This is something I do with my first grade students, only it looks a little different. Instead of them writing I model it for them during our read alouds, stopping to jot my thoughts on sticky notes. During their independent reading time is when they get to “Stop and Jot” on sticky notes which they keep collected in their Reader’s Notebook.  Since they don’t stop and jot during read alouds, I have them do the good ‘ol “Turn and Talk” with their partner. Then, they have to share  with the class what their partner said, to help them listen to each other better.

After my read aloud I took my own mini-tour of Jee Young’s classroom and here are a couple of things I really liked (out of the many!).

Jee Young giving her students book recommendations (thumbs up Jee Young!):

IMG_3869

The baskets she uses to organize her books, I love them!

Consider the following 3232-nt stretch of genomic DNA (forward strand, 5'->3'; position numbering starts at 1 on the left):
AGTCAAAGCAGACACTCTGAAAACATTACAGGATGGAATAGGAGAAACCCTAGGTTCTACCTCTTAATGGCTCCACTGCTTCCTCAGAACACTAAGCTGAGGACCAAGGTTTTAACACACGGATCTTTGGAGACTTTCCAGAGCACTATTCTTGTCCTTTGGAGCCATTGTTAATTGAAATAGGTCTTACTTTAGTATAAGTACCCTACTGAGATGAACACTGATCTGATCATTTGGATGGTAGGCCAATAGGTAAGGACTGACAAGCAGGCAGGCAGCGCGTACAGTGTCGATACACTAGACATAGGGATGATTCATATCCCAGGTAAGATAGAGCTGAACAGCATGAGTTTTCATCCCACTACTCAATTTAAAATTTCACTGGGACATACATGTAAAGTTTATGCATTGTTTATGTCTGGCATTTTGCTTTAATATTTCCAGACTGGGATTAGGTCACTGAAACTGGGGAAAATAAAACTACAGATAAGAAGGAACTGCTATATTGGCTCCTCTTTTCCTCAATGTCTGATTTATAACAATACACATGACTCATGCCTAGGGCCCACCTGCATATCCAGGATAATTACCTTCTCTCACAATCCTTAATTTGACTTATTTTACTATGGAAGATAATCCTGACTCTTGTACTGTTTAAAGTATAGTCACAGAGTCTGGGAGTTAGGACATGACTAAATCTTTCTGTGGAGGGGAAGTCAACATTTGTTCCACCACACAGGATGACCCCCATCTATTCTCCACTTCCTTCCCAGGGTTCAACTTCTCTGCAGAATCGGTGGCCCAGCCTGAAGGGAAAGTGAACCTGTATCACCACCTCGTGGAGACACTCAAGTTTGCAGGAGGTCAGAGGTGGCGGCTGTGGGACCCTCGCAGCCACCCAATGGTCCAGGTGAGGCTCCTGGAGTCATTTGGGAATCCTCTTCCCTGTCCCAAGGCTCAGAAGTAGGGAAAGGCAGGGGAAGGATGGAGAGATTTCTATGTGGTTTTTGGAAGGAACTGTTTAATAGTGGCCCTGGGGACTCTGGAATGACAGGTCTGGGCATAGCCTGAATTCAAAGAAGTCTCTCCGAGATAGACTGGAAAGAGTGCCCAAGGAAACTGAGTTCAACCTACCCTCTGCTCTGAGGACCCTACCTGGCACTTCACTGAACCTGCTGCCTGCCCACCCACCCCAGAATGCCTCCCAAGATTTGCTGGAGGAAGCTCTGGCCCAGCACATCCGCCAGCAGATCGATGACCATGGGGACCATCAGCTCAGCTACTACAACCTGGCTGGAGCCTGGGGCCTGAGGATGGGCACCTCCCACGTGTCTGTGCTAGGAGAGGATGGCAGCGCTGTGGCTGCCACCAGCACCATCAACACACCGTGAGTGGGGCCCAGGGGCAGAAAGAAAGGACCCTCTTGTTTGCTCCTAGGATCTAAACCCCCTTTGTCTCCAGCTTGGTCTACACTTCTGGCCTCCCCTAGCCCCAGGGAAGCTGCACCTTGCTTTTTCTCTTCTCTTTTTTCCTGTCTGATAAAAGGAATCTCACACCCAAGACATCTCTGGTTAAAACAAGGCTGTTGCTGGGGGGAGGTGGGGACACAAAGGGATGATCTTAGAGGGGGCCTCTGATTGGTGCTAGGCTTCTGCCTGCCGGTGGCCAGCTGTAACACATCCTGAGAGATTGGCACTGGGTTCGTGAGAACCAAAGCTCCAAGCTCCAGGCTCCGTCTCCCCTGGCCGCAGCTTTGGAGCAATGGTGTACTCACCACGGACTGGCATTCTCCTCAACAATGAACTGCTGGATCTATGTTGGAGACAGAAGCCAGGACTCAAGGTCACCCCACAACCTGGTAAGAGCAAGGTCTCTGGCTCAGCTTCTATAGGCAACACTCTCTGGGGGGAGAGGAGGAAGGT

IMG_3870

When I arrived back in Korea I shared the same book, ish,  with my class, and they loved it. A few other favorite read alouds of mine are:

the dot by Peter H. Reynolds
The Giant Jam Sandwich by John Vernon Lord
Don’t Let the Pigeon Drive the Bus! by Mo Willems (I mean anything by Mo, you can’t go wrong…)
Press Here by Herve Tullet (Jee Young and I did a project using this book with our classes years back and wrote about it here!)

Read about Jee Young doing a guest read aloud with my class a couple of years ago here.

What are some of your favorite read alouds? I would love to know, leave a comment!

signature

Seeing Scientists at Work in Jee Young’s Classroom